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IA and Data Elements

Are multi-dimensional arrays better than arrays of objects? From an IA perspective, it may be easier to think of things as objects and then diving in for whatever data is desired. From a programing perspective, are there any real advantages to using multi-dimensional arrays?
nonymous
Tuesday, June 07, 2005
 
 
Um, some context for your question would be nice. First off, which of the many expansions of the acronym IA do you mean? Second, what programming language(s)/environment(s)/application domain(s) are you talking about?
Exception guy Send private email
Tuesday, June 07, 2005
 
 
IA for Information Architecture, the discipline loosely speaking. My background is mainly in Java and C++. I ussually end up grouping data in objects, tossing them in a java collection and using a comparator if need be to get the results I want. It works but I wonder if multi-dimensional arrays might offer some speed or retrieval advantages in some situations.
nonymous
Tuesday, June 07, 2005
 
 
Without knowing your particular situation, the main advantage of using arrays over what you describe is less memory used, especially if working with primitive types.

Memory overhead aside, I would expect that access time and sort time on an ArrayList are comparable to using arrays, (assuming same data), with the Java array solution being slightly faster from ditching the object creation overhead, and the C++ array solution faster than that thanks to fewer CPU instructions.  The differences may be negligible on your data.  Also, the underlying platform will make for some differences.

Any collection that doesn't implement RandomAccess will potentially be much slower for retrievals than arrays.  The relative complexity of the compare functions between the Collection and array solutions will make a difference, too.
Matt Brown Send private email
Tuesday, June 07, 2005
 
 
There have been cases (in Java code) where I've preferred to use arrays of primitives rather than collections of objects. The results can be orders of magnitude faster, depending on what types of operations you'll need to perform on the data.

For example, I've written an analysis and simulation package for historical stock market data. On every trading day, each security has five pieces of data: the open, high, low, and closing prices, as well as the trading volume. From a object-oriented design perspective, I was tempted to create a TradingDayBean object, wrapping these five values together and associating them with a TradingDay object. Then, to create a stream of data, I'd create a List containing TradingDayBean objects.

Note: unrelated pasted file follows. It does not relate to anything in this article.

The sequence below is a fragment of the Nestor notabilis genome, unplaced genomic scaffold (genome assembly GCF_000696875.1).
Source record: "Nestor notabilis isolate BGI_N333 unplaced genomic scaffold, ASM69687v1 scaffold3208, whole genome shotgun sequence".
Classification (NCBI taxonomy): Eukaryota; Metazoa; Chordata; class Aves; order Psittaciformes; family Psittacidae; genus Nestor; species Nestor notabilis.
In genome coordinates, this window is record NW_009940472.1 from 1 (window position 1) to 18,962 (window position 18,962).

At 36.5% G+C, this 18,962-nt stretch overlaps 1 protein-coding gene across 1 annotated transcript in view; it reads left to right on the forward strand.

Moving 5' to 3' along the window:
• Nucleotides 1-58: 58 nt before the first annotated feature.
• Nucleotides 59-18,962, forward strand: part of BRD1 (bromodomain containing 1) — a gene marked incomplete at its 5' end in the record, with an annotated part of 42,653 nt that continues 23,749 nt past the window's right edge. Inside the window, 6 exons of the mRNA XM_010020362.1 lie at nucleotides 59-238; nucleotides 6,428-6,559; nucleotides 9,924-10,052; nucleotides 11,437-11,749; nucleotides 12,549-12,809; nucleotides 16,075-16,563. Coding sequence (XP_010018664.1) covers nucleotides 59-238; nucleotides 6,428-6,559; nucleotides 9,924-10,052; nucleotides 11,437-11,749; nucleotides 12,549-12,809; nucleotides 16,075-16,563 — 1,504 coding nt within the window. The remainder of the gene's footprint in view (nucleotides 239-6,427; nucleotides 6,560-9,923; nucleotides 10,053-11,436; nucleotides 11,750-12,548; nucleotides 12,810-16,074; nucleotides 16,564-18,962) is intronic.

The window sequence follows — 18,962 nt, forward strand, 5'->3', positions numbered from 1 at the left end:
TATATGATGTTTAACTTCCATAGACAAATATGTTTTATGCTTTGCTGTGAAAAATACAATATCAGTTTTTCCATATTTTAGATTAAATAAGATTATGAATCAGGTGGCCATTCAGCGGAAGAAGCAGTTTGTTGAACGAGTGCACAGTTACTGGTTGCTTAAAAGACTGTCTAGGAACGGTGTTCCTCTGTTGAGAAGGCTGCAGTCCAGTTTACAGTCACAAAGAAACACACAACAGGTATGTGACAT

As it turns out, though, that would be a pretty inefficient design. The system would need to create tens of millions of those TradingDayBean objects, and then during the analysis process, it would need to access each of them multiple times performing statistical computations on their values. The resultant system would be very slow.

Instead, I created a class called a QuoteStream, which contains five different float arrays:

float[] openPrices;
float[] highPrices;
float[] lowPrices;
float[] closePrices;
float[] volumes;

If any of the other classes want to grab a TradingDayBean from this data, they can call a getTradingDayBean() method, which constructs the bean upon request by accessing the appropriate entries in the primitive arrays. However, other classes--which iterate over the data sequentially by date--can bypass the one-bean-at-a-time request model, instead operating directly on the arrays of pricing data.

It's incredibly fast. By using this type of design, I can iterate over all of the pricing data in the system (constructing moving averages, standard deviations, relative strength indices, and other financial indicators), performing over a hundred million calculations in less than twenty minutes.

Anyhow, the point of all this is that usually it makes the most sense to use the data model that makes the most sense. Think carefully through the types of tasks that you'll ask your application to perform and determine the best way of structuring the design. Generally, there will be a data model that's both elegant from both a structural perspective and from a performance efficiency perspective.
BenjiSmith Send private email
Tuesday, June 07, 2005
 
 
Benji is using the APL / K / J data model (which, in some sense, can even be attributed to Fortran). It works better than OO for large homogenous data sets. From my experience, 10 times the performance and significantly shorter and simpler code is NOT uncommon.
Ori Berger
Wednesday, June 08, 2005
 
 
Thanks for your help and insight. I used a similar structure in a program last year and had no idea this structure was based on the APL data model. I decided to use it so I wouldn't have large numbers of if/else statements in the programming logic. All I had to do was load up parallel arrays, sort them, and I got the data I wanted. Very simple and fast. I hadn't considered the advantages of the same structure for large amounts of data the way Benji explained. With all the OOP hype it's tempting to use objects for everything. I looked up the APL language (http://www.users.cloud9.net/~bradmcc/APL.html) because I didn't know what Ori was talking about, It's very intriguing.
nonymous
Wednesday, June 08, 2005
 
 

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